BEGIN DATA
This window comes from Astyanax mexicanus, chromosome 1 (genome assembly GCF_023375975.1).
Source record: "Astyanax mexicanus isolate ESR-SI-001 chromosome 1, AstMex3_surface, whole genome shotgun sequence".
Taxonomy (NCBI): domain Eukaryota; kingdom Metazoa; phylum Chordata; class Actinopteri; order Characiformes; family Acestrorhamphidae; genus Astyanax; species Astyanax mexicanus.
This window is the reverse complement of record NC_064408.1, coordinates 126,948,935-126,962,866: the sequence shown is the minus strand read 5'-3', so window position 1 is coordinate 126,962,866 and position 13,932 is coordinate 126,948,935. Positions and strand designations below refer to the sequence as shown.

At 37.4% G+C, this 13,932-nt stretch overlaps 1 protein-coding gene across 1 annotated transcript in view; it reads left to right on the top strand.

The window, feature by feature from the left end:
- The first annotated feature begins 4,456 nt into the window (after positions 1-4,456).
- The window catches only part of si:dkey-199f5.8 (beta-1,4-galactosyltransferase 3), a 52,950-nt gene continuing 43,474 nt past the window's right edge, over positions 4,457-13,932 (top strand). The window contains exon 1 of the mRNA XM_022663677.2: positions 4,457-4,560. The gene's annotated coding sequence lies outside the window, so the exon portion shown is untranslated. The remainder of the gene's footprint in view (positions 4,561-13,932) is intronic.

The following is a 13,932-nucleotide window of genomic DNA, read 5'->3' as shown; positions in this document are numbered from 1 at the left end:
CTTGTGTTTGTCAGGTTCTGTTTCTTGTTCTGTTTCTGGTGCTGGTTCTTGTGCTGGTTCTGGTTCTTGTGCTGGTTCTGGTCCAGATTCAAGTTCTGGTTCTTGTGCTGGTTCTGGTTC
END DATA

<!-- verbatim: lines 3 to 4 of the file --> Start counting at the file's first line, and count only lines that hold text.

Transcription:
Taxonomy (NCBI): domain Eukaryota; kingdom Metazoa; phylum Chordata; class Actinopteri; order Characiformes; family Acestrorhamphidae; genus Astyanax; species Astyanax mexicanus.
This window is the reverse complement of record NC_064408.1, coordinates 126,948,935-126,962,866: the sequence shown is the minus strand read 5'-3', so window position 1 is coordinate 126,962,866 and position 13,932 is coordinate 126,948,935. Positions and strand designations below refer to the sequence as shown.